too many lines too long

Austin Seipp austin at
Tue Nov 10 17:22:19 UTC 2015

Lots of good replies in this thread. I just wanted to follow up on my
suggestion from earlier and give some insight as to why I suggested

The _only_ reason I really suggested a hard enforcement is because,
roughly speaking, maintaining code is roughly ~infinitely more
expensive than actually writing it.

Abiding by a column limit, if enforced, seems really really trivial to
many people and very stupid to reject a patch over. But it is far more
useful to the tons of people who may read it later, because the labor
balance is asymmetrical. The author of a patch must spend some amount
of effort N writing it, where N is roughly linear in the size of the
change. But the 'maintenance effort' for that patch is, instead, at
least linear in the _lifetime of the project_. Basically: code is very
cheap, but maintenance is extremely costly.

All that said, I'm not going to lose sleep over this, and it's not a
stylistic hill that's worth dying on. And again, if GHC only had a few
occurrences of this, it would be easier to fix, but that's not the
case, and hampers contributors a bit. If anything, a more pressing
stylistic concern is our odd naming scheme that has very little
consistency, and that does make it harder to find and read things I
think. :)

On Mon, Nov 9, 2015 at 3:15 PM, Austin Seipp <austin at> wrote:
> Something like this might be possible. It'd just require implementing
> a new arcanist linter, I think, and enabling it in .arclint
> In general I really sympathize with this. The problem 90% of people
> hit is that they touch a line that was *already* over 80 columns, so
> 'arc lint' warns them and gets annoyed, but they don't want to fix or
> split up a bunch of stuff to avoid it. It's an issue of having to do
> 'boring work' which nobody likes, and seems very tedious, regardless
> of the mechanism of how they do the change.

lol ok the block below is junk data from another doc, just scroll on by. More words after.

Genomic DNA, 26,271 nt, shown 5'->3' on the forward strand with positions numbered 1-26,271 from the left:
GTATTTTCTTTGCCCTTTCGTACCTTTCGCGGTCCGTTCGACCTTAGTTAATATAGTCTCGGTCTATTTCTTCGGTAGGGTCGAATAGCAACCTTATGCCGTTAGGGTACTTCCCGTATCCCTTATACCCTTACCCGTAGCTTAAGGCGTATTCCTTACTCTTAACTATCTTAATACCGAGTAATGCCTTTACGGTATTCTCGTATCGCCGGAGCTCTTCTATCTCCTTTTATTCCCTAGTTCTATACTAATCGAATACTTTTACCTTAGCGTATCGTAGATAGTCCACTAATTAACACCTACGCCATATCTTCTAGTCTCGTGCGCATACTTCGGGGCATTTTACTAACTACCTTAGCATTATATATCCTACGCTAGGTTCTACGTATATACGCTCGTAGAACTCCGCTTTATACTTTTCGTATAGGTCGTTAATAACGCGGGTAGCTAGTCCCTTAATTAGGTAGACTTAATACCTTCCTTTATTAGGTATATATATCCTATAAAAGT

> Really, I'm more inclined to begin a policy of rejecting reviews that
> do not pass the linter. Exceptions can be made, but in general we need
> to start *enforcing it* with the red button I think. And it would
> require us to be more diligent about merging patches quickly to reduce
> the scope of merge conflicts (because fixing an 80col violation
> normally, almost always, adds more LOC).
> However, there are people who in general think the contribution
> barrier is already too high, and I fear that enforcing this with a
> hard rule may make people 'give up' because it seems like a pointless
> thing to mandate to block their changes. I'm not sure how people feel
> about that, but it is worth keeping in mind the developer economics.
> I hope suggesting the possibility of being more forceful against 80col
> violations doesn't derail this too much. :)
> On Mon, Nov 9, 2015 at 3:02 PM, Richard Eisenberg <eir at> wrote:
>> Hi devs,
>> We seem to be uncommitted to the ideal of 80-character lines. Almost every patch on Phab I look through has a bunch of "line too long" lint errors. No one seems to do much about these. And Phab's very very loud indication of a lint error makes reviewing the code harder.
>> I like the ideal of 80-character lines. I aim for this ideal in my patches, falling short sometimes, of course. But I think the current setting of requiring everyone to "explain" away their overlong lines during `arc diff` and then trying hard to ignore the lint errors during code review is wrong. And it makes us all inured to more serious lint errors.
>> How about this: after `arc diff` is run, it will count the number of overlong lines before and after the patch. If there are more after, have the last thing `arc diff` outputs be a stern telling-off of the dev, along the lines of
>>> Before your patch, 15 of the edited lines were over 80 characters.
>>> Now, a whopping 28 of them are. Can't you do better? Please?
>> Would this be ignored more or followed more? Who knows. But it would sure be less annoying. :)
>> What do others think?
>> Thanks,
>> Richard
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> --
> Regards,
> Austin Seipp, Haskell Consultant
> Well-Typed LLP,


Austin Seipp, Haskell Consultant
Well-Typed LLP,

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